Austin is an outdoor lover’s playground. And with its enviable location in the heart of Texas Hill Country, visitors can find everything from scenic state parks to crystal clear lakes close by. So, whether you’re a hiker, biker or boater, you’re sure to find your bliss in Austin this fall.
From downtown Austin to the back roads of rural Texas Hill Country, you’ll find no shortage of winding trails to explore.
Wild Basin Preserve, Woodland Trail. Credit St. Edward's University.
The Barton Creek Greenbelt boasts almost 13 miles of trails, and is one of the top-rated hiking spots in Texas. Barton Creek passes both Sculpture and Twin Falls (with steep cliffs that are great for climbing) and snakes through a dense forest. Double your fun with a yoga-and-hike session at the Barton Creek Greenbelt with Sanctuary Yoga.
Hike along the leafy 10-mile Ann and Roy Butler Hike-and-Bike Trail at Lady Bird Lake, which skirts along shimmering waters and has picturesque views of Austin’s skyline. Snap a selfie with the memorial statue of Austin music legend Stevie Ray Vaughan, stationed along the route at Auditorium Shores.
Experience a lush hidden escape within the city limits at the quiet 80-acre St. Edwards Park or the 227-acre Wild Basin Wilderness Preserve. Take your pick of adventures, from exploring the waterfalls and swimming spots, to hiking through forested greenbelt trails.
Just 30 miles west of Austin, hike through a Texas Hill Country landscape of limestone cliffs and stone river beds along the Pedernales River at Pedernales Falls State Park. Follow Juniper Ridge Trail, which wends through a shaded mesquite forest and leads to the park’s rushing Pedernales Falls.
Austin was ranked among the top bicycling cities in America by Forbes Traveler, and has been cited as one of the top 20 most bike-friendly cities in America by Bicycling Magazine.
Biking on the Butler Hike & Bike Trail. Credit Nick Simonite.
Austin features a strong cycling culture, with friendly bike shops that offer everything from rentals and gear to tours. At Mellow Johnny’s Bike Shop you can rent a road or mountain bike and grab a coffee as you talk shop with the locals. Bicycle World offers Sunday Shop Rides led by Austin duathletes. Bicycle Sports Shop has one of Austin's largest selections of cycling clothing and accessories. While Austin Tri-Cyclist (ATC) is a haven for triathletes, renting hybrid bikes and hosting its infamous ATC Saturday Ride with 30- and 50-mile options. Check out Barton Springs Bike Rental near Zilker Park for beach cruisers, tandems and guided bike tours. For information on coordinated rides and maps of Austin bike routes, visit bikeaustin.org.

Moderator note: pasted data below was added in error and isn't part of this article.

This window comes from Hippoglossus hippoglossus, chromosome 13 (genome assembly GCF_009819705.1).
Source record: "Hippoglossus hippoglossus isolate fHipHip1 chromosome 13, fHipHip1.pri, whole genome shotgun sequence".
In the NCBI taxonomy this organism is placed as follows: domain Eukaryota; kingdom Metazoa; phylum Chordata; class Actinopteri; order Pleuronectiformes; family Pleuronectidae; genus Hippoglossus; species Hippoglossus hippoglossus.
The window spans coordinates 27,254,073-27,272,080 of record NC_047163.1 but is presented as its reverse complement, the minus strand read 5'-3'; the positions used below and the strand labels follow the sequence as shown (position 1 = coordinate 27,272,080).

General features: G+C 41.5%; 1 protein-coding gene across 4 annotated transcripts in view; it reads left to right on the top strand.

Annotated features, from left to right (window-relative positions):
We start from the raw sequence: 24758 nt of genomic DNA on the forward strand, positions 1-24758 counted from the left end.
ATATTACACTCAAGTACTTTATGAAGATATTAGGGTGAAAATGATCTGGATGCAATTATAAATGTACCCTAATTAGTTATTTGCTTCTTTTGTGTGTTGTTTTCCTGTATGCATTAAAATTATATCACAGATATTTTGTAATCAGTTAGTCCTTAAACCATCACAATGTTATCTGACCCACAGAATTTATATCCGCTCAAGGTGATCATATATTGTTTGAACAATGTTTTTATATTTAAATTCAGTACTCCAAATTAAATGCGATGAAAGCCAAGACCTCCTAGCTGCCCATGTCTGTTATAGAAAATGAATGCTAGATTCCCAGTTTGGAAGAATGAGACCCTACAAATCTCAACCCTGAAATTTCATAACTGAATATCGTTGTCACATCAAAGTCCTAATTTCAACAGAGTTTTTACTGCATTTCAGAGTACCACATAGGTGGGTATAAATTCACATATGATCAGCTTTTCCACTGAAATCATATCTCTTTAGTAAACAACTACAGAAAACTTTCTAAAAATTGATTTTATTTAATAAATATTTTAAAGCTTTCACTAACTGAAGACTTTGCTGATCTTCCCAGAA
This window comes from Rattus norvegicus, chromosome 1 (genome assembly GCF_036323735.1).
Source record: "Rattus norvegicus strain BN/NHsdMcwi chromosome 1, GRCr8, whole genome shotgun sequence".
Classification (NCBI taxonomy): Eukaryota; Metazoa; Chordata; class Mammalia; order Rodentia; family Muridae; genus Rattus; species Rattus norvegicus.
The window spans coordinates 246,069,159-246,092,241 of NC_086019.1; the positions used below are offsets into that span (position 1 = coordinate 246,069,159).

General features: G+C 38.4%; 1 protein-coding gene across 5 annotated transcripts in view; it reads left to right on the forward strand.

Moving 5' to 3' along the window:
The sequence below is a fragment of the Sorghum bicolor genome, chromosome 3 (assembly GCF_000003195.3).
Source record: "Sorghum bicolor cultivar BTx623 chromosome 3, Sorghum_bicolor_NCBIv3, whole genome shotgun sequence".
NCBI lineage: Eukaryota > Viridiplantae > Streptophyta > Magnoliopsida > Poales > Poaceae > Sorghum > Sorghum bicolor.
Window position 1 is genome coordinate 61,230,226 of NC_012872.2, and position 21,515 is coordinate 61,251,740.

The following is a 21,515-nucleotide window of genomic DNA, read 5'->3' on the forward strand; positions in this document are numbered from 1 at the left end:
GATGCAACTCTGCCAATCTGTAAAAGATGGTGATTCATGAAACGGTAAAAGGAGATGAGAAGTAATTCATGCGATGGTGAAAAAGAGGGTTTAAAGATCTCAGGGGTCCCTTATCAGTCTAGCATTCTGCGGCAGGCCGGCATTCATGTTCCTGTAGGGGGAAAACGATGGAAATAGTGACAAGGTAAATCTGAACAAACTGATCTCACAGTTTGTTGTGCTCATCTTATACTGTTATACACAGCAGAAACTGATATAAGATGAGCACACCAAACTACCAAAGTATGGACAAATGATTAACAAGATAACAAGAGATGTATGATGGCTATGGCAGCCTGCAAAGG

The Violet Crown Trail offers great in-town mountain biking, with rocky surfaces and steep slopes. The Barton Creek Greenbelt is also a great destination for mountain bikers (enter at the Loop 360 access point), offering varied terrain within a beautiful landscape of cliffs and shaded groves alongside scenic Barton Creek.
Road riders will want to bicycle from downtown to Mount Bonnell, peddling Scenic Drive along the waters of Lake Austin and catching an awesome sunset view from Pennybacker Bridge. The paved Southern Walnut Creek Trail, part of the city’s Walnut Creek Trail System, is an urban trail designed for both bikers and pedestrians. Or, check out the Veloway, a three-mile course for cyclists and in-line skaters only that meanders through meadows and woods.
Enjoy fall’s warm days and cool nights with an overnight adventure at one of the many state parks and campgrounds in and around Austin.
McKinney Falls State Park. Courtesy of Texas Parks & Wildlife.
Emma Long Metropolitan Park, situated along the shores of Lake Austin, is one of the few places where visitors can camp inside the city limits. Located just 25 minutes from downtown Austin, the park features waterside campsites, giant cypress trees, hiking and biking trails, swimming and boating and spots for picnics and grilling.
Located just 13 miles southeast of downtown, McKinney Falls State Park offers 726 acres with nearly nine miles of hiking and cycling trails, playgrounds, picnic areas and a campground with 81 sites (featuring electricity and water hook-ups) and six cabins. Plus, the area is home to one of the oldest bald cypress trees in Texas, estimated to be more than 500 years old.
An hour northwest of Austin, Muleshoe Bend Recreation Area in Spicewood is tucked into a picturesque bend of the Colorado River. The recreation area boasts wide-open riverfront views, boating, 34 secluded campsites, mountain biking and hiking trails and horseback riding.